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Five-inch needle to pierce the womb // A four-millimeter balloon to open a fused valve // A wire the width of a human hair to position the balloon // All of which make one wonder: Is it...

Too Soon for Surgery?

By Anita Slomski // Illustration by Istvan Banyai // Spring 2008
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Fetal surgery

Jennifer and Douglas Rose knew they were expecting twins, but a routine ultrasound at 20 weeks of gestation showed the girls, who shared a placenta, weren’t developing properly. Some blood vessels that joined the placenta were abnormal, resulting in a disproportionate circulation of blood to the fetuses. One was surrounded by an overly large amniotic sac, and the other’s sac was too small. What’s worse, the fact that the condition, known as twin-twin transfusion syndrome, or TTTS, was visible so early in the pregnancy meant it was especially acute. Untreated, one baby would receive too much blood, become hypertensive, urinate excessively and produce an overabundance of amniotic fluid. The other twin would suffer from low blood pressure, a deficit of oxygenated blood, kidneys that don’t produce urine and stunted growth. Both babies would likely die of heart failure.

The conventional therapy for TTTS, amnioreduction, uses a needle to remove as much as three liters of amniotic fluid from around the twin with too much blood and in some cases may prevent the condition from progressing, though it can’t reverse its effects. But that approach would have had little effect in this severe case, and within days of her ultrasound on Sept. 25, 2006, Jennifer Rose, 38, was at the Children’s Hospital of Philadelphia to be evaluated for an alternative treatment. Mark Johnson, the hospital’s director of obstetrics for the Center for Fetal Diagnosis and Treatment, performed a procedure, selective laser ablation, on the abnormal vessels connecting the twins. “A huge system of blood vessels had expanded over the surface and within the placenta, much like the roots of a tree,” says Johnson. His plan was to insert a two-millimeter fetoscope equipped with a laser into Rose’s abdomen and map every vessel from its origin in the umbilical cord to the point at which it joined the placenta, then use the laser to close off any vessel that improperly connected the twins.

Rose decided to have the surgery, despite considerable risks to the fetuses. “We were told there was a 40% chance both babies would survive, and a 60% chance that one would,” she says. The anterior position of her placenta further complicated things, partially blocking Johnson’s view. But he managed to close off the problem blood vessels, and after a two-day hospital stay and 10 days of bed rest in Philadelphia, Rose went home to Waterbury, Conn., to await delivery. During further bed rest, she couldn’t pick up her infant twins, who had been born less than a year earlier. Frequent ultrasounds showed the developing fetuses and their amniotic sacs to be roughly the same size until 35 weeks into Rose’s pregnancy—just two weeks short of full term—when one baby suddenly gained weight and began producing too much amniotic fluid. Rose’s obstetrician induced labor a week later, and Rose vaginally delivered two healthy girls, 6 pounds 9 ounces, and 5 pounds 8 ounces, whom the parents named Faith and Grace. “Before this surgery existed, these babies would not have been born,” says Rose.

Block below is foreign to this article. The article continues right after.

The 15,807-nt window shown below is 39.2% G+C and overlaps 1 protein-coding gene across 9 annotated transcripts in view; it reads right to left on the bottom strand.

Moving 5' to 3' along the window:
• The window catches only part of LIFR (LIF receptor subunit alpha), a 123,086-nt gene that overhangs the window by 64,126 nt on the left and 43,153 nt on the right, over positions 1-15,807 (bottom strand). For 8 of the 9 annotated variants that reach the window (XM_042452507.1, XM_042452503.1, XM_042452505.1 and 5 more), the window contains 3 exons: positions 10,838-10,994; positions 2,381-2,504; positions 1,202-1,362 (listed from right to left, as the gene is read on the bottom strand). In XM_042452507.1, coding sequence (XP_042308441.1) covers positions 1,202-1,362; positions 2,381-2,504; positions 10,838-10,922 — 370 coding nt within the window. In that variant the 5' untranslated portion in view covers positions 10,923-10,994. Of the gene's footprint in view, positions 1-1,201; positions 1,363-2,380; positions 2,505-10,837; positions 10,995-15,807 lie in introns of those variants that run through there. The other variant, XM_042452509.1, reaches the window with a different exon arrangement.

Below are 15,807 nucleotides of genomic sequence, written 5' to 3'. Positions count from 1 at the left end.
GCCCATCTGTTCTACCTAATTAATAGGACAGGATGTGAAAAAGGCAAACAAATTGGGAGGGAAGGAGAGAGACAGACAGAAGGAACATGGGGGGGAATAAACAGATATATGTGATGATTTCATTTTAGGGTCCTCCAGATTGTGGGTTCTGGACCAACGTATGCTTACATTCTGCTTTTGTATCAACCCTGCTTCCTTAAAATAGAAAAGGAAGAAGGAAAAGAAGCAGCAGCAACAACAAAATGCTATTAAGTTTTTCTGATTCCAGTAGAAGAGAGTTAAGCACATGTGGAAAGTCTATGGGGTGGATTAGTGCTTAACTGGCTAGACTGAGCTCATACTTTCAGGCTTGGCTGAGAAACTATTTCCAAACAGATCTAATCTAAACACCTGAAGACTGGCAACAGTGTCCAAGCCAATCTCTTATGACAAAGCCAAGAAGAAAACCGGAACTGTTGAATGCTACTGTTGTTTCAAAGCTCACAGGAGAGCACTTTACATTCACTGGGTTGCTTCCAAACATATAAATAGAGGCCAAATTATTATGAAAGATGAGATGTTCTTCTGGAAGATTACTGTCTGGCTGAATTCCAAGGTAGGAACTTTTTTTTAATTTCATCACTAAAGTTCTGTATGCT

Of the approximately 100 fetal procedures done annually at the Children’s Hospital of Philadelphia, half are for TTTS, which has become increasingly prevalent because of the rising use of fertility drugs. The surgery is one of a half-dozen or so interventions that have been tried in any numbers since the 1980s, and it’s among the few that have proved clearly superior to the alternative of waiting until after birth and then operating only if necessary. Yet, while the idea of detecting and fixing problems before birth has long been appealing, and experiments have been under way for decades, just a handful of randomized clinical trials have even attempted to compare the two approaches. That’s partly because parents often refuse to participate for fear their fetus will be assigned to the control arm of a study and thus excluded from an intervention that could save or prolong the fetus’s life. And it’s not always clear which fetuses will benefit from in utero surgery, an uncertainty that may expose babies and their mothers to risks without potential rewards.

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What About Mom?

During fetal surgery, the child is not the only patient at risk.

Extreme Measures

To move beyond the experimental realm, fetal procedures must be tested with randomized controlled trials. Here’s where the procedures stand.


1.“The University of California at San Francisco Fetal Treatment Center: A Personal Perspective,” by Michael R. Harrison, Fetal Diagnosis and Therapy, Issue 19, 2004. The acknowledged father of fetal surgery details his triumphs and failures in pioneering the field and offers a candid report card on its current state.

2. “Toward the Ethical Evaluation and Use of Maternal-Fetal Surgery,” by Anne Drapkin Lyerly, Elena A. Gates, Robert C. Cefalo and Jeremy Sugarman, Obstetrics & Gynecology, October 2001. An exploration of the ethical issues that arise when healthy women and their fetuses are exposed to highly experimental procedures.

3. “The Twin-Twin Transfusion Syndrome: Spectrum of Cardiovascular Abnormality and Development of a Cardiovascular Score to Assess Severity of Disease,” by Jack Rychik, Zhiyun Tian, Michael Bebbington et al., The American Journal of Obstetrics & Gynecology, October 2007. Researchers at the Children’s Hospital of Philadelphia detail their development of a score using fetal echocardiography to precisely assess the severity of twin-twin transfusion syndrome cases.

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